In Parts 1 and 2 of this three-part series, we talked about how the three main variables in heat pressing are temperature, time and pressure. We then went on to look at what to look for in a heat press to ensure you meet these conditions consistently.FULL STORY
Digital Decorating: Heat Transfer
Avoid Dye Migration During Heat Printing
Dye migration is a typical problem when it comes to decorating polyester. Generally, the darker or brighter the color, the more likely it is to occur.
This problem is a result of the dyes in the fabric being activated when exposed to heat. During the heat-printing process, these inks can bleed through your lettering, screen printing or transfer designs. You can test for dye migration by covering the garment with a kraft paper cover sheet and applying for 10 seconds with your heat press. With unstable dyes, you often will immediately see ink residue on the cover sheet.
If this occurs, look for products that have dye-blocking capabilities. Generally, this is spelled out in the product descriptions. Look for any of the following terms: “high opacity,” “opaque,” “blocks dye migration,” “for darks,” “low bleed” or “bleed resistant,” and “dye-inhibiting.”
Once you have chosen the material for your job, request a sample before purchasing the entire quantity. Dye migration does not always occur immediately. Apply your design and let it sit up to 24 hours. If the dye has not bled through your design, you can be confident that the material you have selected will work for your job.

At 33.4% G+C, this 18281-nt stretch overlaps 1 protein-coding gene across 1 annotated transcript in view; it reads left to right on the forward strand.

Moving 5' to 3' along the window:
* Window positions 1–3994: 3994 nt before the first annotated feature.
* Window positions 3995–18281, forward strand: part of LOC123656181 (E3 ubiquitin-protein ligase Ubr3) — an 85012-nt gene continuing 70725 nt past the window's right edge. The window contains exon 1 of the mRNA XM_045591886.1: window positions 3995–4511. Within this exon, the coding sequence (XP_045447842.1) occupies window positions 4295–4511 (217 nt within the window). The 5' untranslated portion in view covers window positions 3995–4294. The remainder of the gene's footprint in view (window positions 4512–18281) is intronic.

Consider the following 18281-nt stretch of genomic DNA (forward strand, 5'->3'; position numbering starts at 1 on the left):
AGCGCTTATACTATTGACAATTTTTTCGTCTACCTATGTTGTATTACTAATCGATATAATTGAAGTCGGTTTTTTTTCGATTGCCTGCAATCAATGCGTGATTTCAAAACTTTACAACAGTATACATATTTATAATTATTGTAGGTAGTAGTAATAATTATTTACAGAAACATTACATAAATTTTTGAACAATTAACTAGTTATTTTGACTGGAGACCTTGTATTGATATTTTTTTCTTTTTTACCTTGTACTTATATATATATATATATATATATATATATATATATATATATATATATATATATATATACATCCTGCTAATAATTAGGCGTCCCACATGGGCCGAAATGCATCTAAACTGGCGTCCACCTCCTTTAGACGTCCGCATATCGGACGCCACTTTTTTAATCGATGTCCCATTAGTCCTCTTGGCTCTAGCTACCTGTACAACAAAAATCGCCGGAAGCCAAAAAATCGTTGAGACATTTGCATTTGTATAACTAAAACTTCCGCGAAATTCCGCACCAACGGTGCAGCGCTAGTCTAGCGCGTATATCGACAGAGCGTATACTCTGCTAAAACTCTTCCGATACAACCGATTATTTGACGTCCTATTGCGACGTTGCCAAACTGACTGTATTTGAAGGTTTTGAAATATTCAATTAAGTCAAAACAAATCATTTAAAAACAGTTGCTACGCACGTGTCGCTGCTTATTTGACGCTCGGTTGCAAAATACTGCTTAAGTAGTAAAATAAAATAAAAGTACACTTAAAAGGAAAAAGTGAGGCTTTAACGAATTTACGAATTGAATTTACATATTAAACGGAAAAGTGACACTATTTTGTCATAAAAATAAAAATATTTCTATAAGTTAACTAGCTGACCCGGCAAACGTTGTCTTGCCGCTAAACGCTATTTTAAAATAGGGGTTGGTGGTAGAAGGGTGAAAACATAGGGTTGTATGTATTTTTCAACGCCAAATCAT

Even the best dye-blocking heat-transfer materials may not work on some fabrics. There is a wide range of polyester fabrics in the textile industry. The dye process differs from one manufacturer to the next. For this reason, test your heat application. Taking a few minutes to do this before printing your entire job can save you time and money.
Peggy Elliott is learning and development manager for Stahls’, Sterling Heights, Mich. For more information, visit hotronix.com.
More Heat Transfer News
In Part 1 of our three-part series on heat presses, we looked at the basic design types and features apparel decorators want to keep in mind when considering a new system. In Part 2 we look at speciality presses for decorating caps and applying shirt labels, and also multi-function pressesFULL STORY
As people across the globe continue to work from home, their wardrobe staples have transitioned from dress pants and blazers to athleisure — think matching sweat suits, leggings and other lightweight apparel.FULL STORY